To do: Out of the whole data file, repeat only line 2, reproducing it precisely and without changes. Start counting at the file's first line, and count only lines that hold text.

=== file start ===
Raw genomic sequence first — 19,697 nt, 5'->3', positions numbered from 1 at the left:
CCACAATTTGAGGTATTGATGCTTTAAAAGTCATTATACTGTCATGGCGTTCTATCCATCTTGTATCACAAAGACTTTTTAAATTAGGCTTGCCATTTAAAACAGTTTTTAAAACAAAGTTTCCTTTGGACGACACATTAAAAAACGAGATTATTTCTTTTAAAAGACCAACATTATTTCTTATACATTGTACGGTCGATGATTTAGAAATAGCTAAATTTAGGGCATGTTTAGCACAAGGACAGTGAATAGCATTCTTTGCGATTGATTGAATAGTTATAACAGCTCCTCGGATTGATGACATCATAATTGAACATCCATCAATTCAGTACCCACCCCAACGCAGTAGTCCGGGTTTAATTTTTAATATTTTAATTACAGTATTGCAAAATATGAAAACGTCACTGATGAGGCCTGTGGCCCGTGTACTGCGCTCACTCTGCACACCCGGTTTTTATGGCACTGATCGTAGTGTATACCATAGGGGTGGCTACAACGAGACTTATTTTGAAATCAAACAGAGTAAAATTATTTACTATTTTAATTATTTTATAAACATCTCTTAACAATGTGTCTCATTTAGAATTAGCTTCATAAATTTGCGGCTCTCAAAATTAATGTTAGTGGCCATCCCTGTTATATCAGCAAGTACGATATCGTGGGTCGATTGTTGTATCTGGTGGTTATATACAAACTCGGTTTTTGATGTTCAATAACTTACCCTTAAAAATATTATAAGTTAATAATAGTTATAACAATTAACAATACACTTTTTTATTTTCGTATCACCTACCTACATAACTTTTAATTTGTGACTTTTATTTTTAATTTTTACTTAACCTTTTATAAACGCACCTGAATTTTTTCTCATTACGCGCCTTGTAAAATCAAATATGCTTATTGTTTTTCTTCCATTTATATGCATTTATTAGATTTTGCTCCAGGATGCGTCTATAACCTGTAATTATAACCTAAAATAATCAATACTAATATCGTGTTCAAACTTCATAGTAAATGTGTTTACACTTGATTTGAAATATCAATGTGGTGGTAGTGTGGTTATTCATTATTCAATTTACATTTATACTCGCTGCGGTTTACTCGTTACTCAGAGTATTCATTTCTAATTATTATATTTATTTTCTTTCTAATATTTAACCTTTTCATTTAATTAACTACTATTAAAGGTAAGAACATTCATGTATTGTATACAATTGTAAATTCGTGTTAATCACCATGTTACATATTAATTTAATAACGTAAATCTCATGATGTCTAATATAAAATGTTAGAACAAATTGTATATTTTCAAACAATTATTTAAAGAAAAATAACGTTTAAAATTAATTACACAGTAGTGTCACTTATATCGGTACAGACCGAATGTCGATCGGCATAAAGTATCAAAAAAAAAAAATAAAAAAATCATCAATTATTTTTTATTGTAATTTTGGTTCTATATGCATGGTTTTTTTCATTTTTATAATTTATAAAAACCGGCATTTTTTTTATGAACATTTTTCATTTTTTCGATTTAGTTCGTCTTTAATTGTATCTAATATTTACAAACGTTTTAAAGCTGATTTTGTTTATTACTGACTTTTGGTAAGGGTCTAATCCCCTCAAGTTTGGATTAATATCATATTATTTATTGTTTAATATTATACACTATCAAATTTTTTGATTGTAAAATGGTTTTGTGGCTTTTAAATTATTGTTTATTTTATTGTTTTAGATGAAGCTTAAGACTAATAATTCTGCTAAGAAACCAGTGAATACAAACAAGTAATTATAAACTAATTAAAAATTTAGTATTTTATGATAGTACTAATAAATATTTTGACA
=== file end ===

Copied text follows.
CCACAATTTGAGGTATTGATGCTTTAAAAGTCATTATACTGTCATGGCGTTCTATCCATCTTGTATCACAAAGACTTTTTAAATTAGGCTTGCCATTTAAAACAGTTTTTAAAACAAAGTTTCCTTTGGACGACACATTAAAAAACGAGATTATTTCTTTTAAAAGACCAACATTATTTCTTATACATTGTACGGTCGATGATTTAGAAATAGCTAAATTTAGGGCATGTTTAGCACAAGGACAGTGAATAGCATTCTTTGCGATTGATTGAATAGTTATAACAGCTCCTCGGATTGATGACATCATAATTGAACATCCATCAATTCAGTACCCACCCCAACGCAGTAGTCCGGGTTTAATTTTTAATATTTTAATTACAGTATTGCAAAATATGAAAACGTCACTGATGAGGCCTGTGGCCCGTGTACTGCGCTCACTCTGCACACCCGGTTTTTATGGCACTGATCGTAGTGTATACCATAGGGGTGGCTACAACGAGACTTATTTTGAAATCAAACAGAGTAAAATTATTTACTATTTTAATTATTTTATAAACATCTCTTAACAATGTGTCTCATTTAGAATTAGCTTCATAAATTTGCGGCTCTCAAAATTAATGTTAGTGGCCATCCCTGTTATATCAGCAAGTACGATATCGTGGGTCGATTGTTGTATCTGGTGGTTATATACAAACTCGGTTTTTGATGTTCAATAACTTACCCTTAAAAATATTATAAGTTAATAATAGTTATAACAATTAACAATACACTTTTTTATTTTCGTATCACCTACCTACATAACTTTTAATTTGTGACTTTTATTTTTAATTTTTACTTAACCTTTTATAAACGCACCTGAATTTTTTCTCATTACGCGCCTTGTAAAATCAAATATGCTTATTGTTTTTCTTCCATTTATATGCATTTATTAGATTTTGCTCCAGGATGCGTCTATAACCTGTAATTATAACCTAAAATAATCAATACTAATATCGTGTTCAAACTTCATAGTAAATGTGTTTACACTTGATTTGAAATATCAATGTGGTGGTAGTGTGGTTATTCATTATTCAATTTACATTTATACTCGCTGCGGTTTACTCGTTACTCAGAGTATTCATTTCTAATTATTATATTTATTTTCTTTCTAATATTTAACCTTTTCATTTAATTAACTACTATTAAAGGTAAGAACATTCATGTATTGTATACAATTGTAAATTCGTGTTAATCACCATGTTACATATTAATTTAATAACGTAAATCTCATGATGTCTAATATAAAATGTTAGAACAAATTGTATATTTTCAAACAATTATTTAAAGAAAAATAACGTTTAAAATTAATTACACAGTAGTGTCACTTATATCGGTACAGACCGAATGTCGATCGGCATAAAGTATCAAAAAAAAAAAATAAAAAAATCATCAATTATTTTTTATTGTAATTTTGGTTCTATATGCATGGTTTTTTTCATTTTTATAATTTATAAAAACCGGCATTTTTTTTATGAACATTTTTCATTTTTTCGATTTAGTTCGTCTTTAATTGTATCTAATATTTACAAACGTTTTAAAGCTGATTTTGTTTATTACTGACTTTTGGTAAGGGTCTAATCCCCTCAAGTTTGGATTAATATCATATTATTTATTGTTTAATATTATACACTATCAAATTTTTTGATTGTAAAATGGTTTTGTGGCTTTTAAATTATTGTTTATTTTATTGTTTTAGATGAAGCTTAAGACTAATAATTCTGCTAAGAAACCAGTGAATACAAACAAGTAATTATAAACTAATTAAAAATTTAGTATTTTATGATAGTACTAATAAATATTTTGACA